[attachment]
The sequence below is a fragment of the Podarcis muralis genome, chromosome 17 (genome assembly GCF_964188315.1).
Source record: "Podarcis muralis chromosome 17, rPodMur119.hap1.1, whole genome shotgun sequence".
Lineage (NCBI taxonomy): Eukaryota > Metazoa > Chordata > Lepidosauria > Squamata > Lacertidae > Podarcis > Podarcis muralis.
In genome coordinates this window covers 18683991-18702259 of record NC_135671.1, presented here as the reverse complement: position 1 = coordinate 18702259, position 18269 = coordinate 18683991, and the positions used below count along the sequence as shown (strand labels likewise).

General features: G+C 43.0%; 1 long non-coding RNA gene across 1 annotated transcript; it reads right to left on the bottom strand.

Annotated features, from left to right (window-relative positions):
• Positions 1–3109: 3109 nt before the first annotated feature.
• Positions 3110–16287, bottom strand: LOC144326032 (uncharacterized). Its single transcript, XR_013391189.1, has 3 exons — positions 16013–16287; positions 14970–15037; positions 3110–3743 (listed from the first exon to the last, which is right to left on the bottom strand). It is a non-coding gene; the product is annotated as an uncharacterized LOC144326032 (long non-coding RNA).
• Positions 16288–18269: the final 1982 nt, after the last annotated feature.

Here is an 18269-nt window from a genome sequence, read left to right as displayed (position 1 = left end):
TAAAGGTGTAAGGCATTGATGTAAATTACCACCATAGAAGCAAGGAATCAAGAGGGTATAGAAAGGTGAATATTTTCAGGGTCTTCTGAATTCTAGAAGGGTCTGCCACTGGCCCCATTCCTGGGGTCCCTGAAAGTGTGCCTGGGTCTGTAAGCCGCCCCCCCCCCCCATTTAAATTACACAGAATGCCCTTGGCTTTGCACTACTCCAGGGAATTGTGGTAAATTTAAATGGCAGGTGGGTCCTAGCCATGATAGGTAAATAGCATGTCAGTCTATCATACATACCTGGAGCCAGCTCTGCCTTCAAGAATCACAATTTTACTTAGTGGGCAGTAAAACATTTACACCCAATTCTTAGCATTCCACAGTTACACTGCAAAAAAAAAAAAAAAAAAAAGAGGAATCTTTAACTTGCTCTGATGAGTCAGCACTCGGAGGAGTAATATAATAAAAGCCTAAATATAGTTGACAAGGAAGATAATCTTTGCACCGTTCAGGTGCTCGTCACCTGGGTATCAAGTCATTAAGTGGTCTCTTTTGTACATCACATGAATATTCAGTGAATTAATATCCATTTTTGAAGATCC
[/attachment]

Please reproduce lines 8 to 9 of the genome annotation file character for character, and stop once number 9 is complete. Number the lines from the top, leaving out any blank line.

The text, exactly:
• Positions 3110–16287, bottom strand: LOC144326032 (uncharacterized). Its single transcript, XR_013391189.1, has 3 exons — positions 16013–16287; positions 14970–15037; positions 3110–3743 (listed from the first exon to the last, which is right to left on the bottom strand). It is a non-coding gene; the product is annotated as an uncharacterized LOC144326032 (long non-coding RNA).
• Positions 16288–18269: the final 1982 nt, after the last annotated feature.